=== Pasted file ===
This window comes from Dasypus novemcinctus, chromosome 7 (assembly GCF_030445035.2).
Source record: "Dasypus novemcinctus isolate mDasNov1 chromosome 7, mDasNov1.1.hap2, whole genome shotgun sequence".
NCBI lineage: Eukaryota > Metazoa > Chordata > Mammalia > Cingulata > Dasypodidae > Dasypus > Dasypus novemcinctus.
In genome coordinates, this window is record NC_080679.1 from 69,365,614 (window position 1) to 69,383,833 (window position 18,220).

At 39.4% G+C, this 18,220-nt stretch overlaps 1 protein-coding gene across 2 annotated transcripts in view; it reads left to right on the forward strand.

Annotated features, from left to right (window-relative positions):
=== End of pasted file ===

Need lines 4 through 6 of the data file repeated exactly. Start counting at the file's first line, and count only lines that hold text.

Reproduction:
In genome coordinates, this window is record NC_080679.1 from 69,365,614 (window position 1) to 69,383,833 (window position 18,220).

At 39.4% G+C, this 18,220-nt stretch overlaps 1 protein-coding gene across 2 annotated transcripts in view; it reads left to right on the forward strand.

Annotated features, from left to right (window-relative positions):